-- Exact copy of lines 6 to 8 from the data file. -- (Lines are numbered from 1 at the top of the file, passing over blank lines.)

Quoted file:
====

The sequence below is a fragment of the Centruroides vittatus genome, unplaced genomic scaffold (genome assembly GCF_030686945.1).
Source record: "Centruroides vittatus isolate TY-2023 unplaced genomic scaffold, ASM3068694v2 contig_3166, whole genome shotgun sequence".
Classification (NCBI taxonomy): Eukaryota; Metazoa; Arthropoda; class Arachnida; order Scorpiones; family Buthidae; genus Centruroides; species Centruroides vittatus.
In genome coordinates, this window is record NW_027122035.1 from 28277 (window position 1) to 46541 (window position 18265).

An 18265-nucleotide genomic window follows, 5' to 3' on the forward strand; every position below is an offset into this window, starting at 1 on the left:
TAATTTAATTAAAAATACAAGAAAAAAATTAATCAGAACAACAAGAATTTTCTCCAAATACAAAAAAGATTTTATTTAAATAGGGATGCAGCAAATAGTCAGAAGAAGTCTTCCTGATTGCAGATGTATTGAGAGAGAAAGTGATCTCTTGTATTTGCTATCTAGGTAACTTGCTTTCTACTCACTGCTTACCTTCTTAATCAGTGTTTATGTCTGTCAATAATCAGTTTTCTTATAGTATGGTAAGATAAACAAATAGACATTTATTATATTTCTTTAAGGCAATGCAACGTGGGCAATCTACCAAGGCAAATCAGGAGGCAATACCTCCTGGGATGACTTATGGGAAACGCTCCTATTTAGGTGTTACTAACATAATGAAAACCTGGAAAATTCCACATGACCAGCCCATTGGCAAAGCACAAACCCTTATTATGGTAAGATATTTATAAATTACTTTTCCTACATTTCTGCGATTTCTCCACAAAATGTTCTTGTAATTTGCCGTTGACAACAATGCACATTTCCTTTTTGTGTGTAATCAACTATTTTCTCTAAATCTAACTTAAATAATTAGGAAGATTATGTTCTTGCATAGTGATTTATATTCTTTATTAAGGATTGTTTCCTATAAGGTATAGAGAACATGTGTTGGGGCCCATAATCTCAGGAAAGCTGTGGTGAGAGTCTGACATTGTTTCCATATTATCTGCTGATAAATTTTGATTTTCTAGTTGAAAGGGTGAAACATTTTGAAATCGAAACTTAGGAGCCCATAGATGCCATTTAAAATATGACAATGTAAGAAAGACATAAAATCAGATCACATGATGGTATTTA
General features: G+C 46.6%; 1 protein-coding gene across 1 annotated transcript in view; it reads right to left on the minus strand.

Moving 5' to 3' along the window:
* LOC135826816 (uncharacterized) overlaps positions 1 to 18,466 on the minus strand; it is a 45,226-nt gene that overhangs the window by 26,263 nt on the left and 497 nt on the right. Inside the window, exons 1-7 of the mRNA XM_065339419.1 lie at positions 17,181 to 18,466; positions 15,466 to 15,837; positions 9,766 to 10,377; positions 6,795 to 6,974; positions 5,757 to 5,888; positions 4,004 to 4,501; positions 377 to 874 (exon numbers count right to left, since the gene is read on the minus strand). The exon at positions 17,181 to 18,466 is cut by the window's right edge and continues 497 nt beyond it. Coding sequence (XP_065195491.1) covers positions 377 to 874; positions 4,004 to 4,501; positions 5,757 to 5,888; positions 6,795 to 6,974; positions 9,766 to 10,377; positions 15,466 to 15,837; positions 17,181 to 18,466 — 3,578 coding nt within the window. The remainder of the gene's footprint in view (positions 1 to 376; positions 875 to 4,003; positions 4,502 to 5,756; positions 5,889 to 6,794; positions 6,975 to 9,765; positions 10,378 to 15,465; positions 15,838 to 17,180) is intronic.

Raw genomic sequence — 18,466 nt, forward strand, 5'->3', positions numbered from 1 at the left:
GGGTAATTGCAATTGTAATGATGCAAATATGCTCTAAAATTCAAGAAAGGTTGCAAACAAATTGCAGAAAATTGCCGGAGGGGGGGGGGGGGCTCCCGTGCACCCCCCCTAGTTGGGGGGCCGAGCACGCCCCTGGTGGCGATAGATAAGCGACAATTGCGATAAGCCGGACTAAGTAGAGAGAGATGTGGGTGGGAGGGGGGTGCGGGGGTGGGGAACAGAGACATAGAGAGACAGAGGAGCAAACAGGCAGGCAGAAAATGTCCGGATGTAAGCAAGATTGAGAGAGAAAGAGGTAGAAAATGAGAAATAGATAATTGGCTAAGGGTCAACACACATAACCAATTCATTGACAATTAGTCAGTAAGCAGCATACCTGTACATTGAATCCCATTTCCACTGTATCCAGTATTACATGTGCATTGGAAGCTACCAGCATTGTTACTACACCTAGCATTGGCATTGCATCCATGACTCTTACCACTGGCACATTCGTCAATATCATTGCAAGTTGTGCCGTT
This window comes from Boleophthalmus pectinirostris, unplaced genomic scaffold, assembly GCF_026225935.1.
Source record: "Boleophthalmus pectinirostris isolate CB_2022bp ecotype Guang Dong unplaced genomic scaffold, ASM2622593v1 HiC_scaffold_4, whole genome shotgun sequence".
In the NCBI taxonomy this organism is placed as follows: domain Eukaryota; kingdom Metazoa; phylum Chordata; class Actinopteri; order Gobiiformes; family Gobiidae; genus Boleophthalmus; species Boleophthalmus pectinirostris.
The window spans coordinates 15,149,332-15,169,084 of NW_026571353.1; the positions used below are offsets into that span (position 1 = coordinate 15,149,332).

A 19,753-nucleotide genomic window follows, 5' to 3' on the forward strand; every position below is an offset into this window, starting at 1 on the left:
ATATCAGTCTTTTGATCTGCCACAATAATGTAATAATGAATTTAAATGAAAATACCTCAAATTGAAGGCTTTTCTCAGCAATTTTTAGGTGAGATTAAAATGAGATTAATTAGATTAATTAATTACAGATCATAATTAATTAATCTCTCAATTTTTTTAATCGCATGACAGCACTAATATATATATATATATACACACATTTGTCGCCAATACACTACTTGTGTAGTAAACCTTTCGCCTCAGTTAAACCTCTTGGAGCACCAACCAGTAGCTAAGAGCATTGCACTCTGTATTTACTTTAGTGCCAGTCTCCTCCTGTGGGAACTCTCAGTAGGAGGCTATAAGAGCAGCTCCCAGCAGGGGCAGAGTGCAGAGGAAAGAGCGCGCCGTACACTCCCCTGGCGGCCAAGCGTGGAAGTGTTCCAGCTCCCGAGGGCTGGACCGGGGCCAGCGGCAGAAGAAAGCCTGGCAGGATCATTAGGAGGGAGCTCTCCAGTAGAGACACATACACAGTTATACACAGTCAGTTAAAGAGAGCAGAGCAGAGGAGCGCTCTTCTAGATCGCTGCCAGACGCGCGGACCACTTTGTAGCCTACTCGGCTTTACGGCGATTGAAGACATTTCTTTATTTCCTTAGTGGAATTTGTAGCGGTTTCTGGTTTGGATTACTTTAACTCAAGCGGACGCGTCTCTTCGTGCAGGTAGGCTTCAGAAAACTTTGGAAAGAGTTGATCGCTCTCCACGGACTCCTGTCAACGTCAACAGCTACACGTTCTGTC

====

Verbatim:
TAATTTAATTAAAAATACAAGAAAAAAATTAATCAGAACAACAAGAATTTTCTCCAAATACAAAAAAGATTTTATTTAAATAGGGATGCAGCAAATAGTCAGAAGAAGTCTTCCTGATTGCAGATGTATTGAGAGAGAAAGTGATCTCTTGTATTTGCTATCTAGGTAACTTGCTTTCTACTCACTGCTTACCTTCTTAATCAGTGTTTATGTCTGTCAATAATCAGTTTTCTTATAGTATGGTAAGATAAACAAATAGACATTTATTATATTTCTTTAAGGCAATGCAACGTGGGCAATCTACCAAGGCAAATCAGGAGGCAATACCTCCTGGGATGACTTATGGGAAACGCTCCTATTTAGGTGTTACTAACATAATGAAAACCTGGAAAATTCCACATGACCAGCCCATTGGCAAAGCACAAACCCTTATTATGGTAAGATATTTATAAATTACTTTTCCTACATTTCTGCGATTTCTCCACAAAATGTTCTTGTAATTTGCCGTTGACAACAATGCACATTTCCTTTTTGTGTGTAATCAACTATTTTCTCTAAATCTAACTTAAATAATTAGGAAGATTATGTTCTTGCATAGTGATTTATATTCTTTATTAAGGATTGTTTCCTATAAGGTATAGAGAACATGTGTTGGGGCCCATAATCTCAGGAAAGCTGTGGTGAGAGTCTGACATTGTTTCCATATTATCTGCTGATAAATTTTGATTTTCTAGTTGAAAGGGTGAAACATTTTGAAATCGAAACTTAGGAGCCCATAGATGCCATTTAAAATATGACAATGTAAGAAAGACATAAAATCAGATCACATGATGGTATTTA
General features: G+C 46.6%; 1 protein-coding gene across 1 annotated transcript in view; it reads right to left on the minus strand.

Moving 5' to 3' along the window: